Thursday, March 24, 2016

With Uber, Less Reason to Own a Car - Note for a lecture, "E Pluribus Unum? What Keeps the United States United"

Farhad Manjoo, New York Times


With a near record­setting investment announced last week, the ride­-sharing
service Uber is the hottest, most valuable technology start­up on the planet. It
is also one of the most controversial.

The company, which has been the target of protests across Europe this
week, has been accused of a reckless attitude toward safety, of price-­gouging
its customers, of putting existing cabbies out of work and of evading
regulation. And it has been called trivial. In The New Yorker last year, George
Packer huffed that Uber typified Silicon Valley’s newfound focus on “solving
all the problems of being 20 years old, with cash on hand.”

It is impossible to say whether Uber is worth the $17 billion its investors
believe it to be; like any start­up, it could fail. But for all its flaws, Uber is
anything but trivial. It could well transform transportation the way Amazon
has altered shopping — by using slick, user­-friendly software and mountains of
data to completely reshape an existing market, ultimately making many modes
of urban transportation cheaper, more flexible and more widely accessible to
people across the income spectrum.

Uber could pull this off by accomplishing something that has long been
seen as a pipe dream among transportation scholars: It has the potential to
decrease private car ownership.

In its long-­established markets, like San Francisco, using Uber every day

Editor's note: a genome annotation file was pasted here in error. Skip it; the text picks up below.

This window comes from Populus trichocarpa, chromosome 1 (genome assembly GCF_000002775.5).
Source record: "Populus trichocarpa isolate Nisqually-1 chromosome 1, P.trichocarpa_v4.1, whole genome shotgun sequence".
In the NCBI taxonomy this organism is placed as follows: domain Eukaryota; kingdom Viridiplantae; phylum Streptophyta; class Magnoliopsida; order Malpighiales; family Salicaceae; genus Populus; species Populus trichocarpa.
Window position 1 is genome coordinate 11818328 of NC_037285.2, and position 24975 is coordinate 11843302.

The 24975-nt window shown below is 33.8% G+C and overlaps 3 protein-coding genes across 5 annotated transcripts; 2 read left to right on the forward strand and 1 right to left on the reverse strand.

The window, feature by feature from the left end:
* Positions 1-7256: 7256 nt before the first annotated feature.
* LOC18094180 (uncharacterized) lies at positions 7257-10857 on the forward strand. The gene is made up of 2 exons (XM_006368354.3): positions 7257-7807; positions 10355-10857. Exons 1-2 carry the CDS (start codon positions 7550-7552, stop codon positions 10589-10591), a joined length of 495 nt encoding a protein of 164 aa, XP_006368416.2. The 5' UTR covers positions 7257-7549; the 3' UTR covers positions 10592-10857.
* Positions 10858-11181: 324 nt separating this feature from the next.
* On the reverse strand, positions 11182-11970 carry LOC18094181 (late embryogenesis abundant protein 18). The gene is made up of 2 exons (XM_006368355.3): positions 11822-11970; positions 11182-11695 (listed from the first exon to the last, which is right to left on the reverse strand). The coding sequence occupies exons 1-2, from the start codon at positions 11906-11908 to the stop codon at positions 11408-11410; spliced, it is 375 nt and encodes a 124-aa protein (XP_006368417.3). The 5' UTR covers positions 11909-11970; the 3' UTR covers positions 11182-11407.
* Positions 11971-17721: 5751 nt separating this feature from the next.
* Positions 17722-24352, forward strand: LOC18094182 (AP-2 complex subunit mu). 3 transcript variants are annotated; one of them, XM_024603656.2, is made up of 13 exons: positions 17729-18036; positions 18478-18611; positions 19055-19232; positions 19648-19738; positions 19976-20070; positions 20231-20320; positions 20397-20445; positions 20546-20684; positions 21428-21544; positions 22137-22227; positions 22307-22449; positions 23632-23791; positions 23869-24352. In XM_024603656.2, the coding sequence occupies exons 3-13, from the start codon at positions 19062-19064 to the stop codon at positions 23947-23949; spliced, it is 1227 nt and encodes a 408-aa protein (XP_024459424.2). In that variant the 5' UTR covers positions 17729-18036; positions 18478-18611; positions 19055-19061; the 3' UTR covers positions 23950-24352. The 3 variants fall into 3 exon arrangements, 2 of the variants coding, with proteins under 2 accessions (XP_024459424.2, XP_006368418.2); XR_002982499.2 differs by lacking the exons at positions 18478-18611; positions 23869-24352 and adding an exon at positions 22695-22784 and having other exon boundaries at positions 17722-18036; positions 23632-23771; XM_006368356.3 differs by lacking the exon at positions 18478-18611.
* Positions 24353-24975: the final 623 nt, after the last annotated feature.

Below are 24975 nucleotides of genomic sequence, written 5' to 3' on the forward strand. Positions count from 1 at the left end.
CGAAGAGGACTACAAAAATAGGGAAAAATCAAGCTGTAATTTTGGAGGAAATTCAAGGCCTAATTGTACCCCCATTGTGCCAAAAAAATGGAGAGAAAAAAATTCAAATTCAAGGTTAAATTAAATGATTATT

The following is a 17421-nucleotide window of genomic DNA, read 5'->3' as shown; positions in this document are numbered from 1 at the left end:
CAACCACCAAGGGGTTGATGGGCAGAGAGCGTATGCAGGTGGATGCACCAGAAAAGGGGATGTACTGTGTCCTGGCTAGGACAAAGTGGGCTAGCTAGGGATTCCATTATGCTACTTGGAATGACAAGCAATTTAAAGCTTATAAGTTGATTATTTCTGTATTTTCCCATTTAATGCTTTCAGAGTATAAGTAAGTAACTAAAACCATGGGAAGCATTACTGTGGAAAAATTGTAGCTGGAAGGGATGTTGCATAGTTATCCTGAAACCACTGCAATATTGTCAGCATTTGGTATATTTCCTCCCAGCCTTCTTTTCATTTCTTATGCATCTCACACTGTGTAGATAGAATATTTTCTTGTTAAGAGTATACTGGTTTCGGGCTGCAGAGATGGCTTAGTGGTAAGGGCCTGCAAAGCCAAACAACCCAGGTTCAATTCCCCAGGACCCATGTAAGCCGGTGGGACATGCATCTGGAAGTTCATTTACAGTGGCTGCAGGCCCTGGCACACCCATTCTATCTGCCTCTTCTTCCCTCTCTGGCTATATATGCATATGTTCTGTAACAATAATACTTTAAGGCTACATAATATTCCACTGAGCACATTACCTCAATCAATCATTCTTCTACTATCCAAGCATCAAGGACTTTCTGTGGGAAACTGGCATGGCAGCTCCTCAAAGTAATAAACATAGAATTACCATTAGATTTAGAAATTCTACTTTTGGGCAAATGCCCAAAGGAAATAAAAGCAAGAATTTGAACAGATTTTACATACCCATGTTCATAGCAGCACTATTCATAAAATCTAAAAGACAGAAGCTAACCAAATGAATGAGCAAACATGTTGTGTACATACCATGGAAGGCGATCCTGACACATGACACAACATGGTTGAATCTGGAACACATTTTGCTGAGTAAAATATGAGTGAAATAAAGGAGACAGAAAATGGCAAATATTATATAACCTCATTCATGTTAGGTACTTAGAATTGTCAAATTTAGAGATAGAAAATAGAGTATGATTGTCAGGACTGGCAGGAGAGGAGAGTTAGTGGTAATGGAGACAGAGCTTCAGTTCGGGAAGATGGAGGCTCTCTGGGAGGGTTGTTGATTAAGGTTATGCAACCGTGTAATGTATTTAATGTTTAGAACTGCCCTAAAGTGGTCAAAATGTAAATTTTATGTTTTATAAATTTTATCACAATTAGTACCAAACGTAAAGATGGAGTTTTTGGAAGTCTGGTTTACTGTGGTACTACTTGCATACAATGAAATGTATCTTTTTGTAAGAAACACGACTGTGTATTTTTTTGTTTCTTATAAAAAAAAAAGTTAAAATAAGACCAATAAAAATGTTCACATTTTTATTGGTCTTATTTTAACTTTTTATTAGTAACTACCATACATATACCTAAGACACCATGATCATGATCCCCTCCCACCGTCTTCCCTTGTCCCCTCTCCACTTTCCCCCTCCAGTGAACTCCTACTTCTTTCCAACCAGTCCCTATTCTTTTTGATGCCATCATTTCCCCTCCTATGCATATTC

is already arguably cheaper than owning a private car. Uber says that despite
dust­ups about “surge pricing” at busy times, its cheapest service, UberX, is
usually 30 percent less expensive than taxis.

Now that Uber, Lyft and other rivals are embroiled in a vicious match for
dominance across the globe, ride­sharing prices over all are sure to plummet.
The competition is likely to result in more areas of the country in which ride-sharing becomes both cheaper and more convenient than owning a car, a shift
that could profoundly alter how people navigate American cities.

Over the next few years, if Uber and other such services do reduce the
need for private vehicle ownership, they could help lower the cost of living in
urban areas, reduce the environmental toll exacted by privately owned
automobiles (like the emissions we spew while cruising for parking), and
reallocate space now being wasted on parking lots to more valuable uses, like

Paradoxically, some experts say, the increased use of ride­-sharing services
could also spawn renewed interest in and funding for public transportation,
because people generally use taxis in conjunction with many other forms of

In other words, if Uber and its ride­-sharing competitors succeed, it
wouldn’t be a stretch to see many small and midsize cities become
transportation nirvanas on the order of Manhattan — places where forgoing
car ownership isn’t just an outré lifestyle choice, but the preferred way to live.

“In many cities and even suburbs, it’s becoming much easier to organize
your life car-­free or car-­lite,” said David A. King, an assistant professor of
urban planning at Columbia University who studies technology and
transportation. By car­lite, Dr. King means that instead of having one car for
every driver, households can increasingly get by with owning just a single
vehicle, thanks in part to tech­-enabled services like Uber.

Transportation scholars are just beginning to study whether the ride-sharing
industry will encourage us to give up our cars, but results from some
related studies look promising.

Susan Shaheen, the co­director of the Transportation Sustainability
Research Center at the University of California, Berkeley, has found that carsharing services like Zipcar and bike-­sharing services have already led to a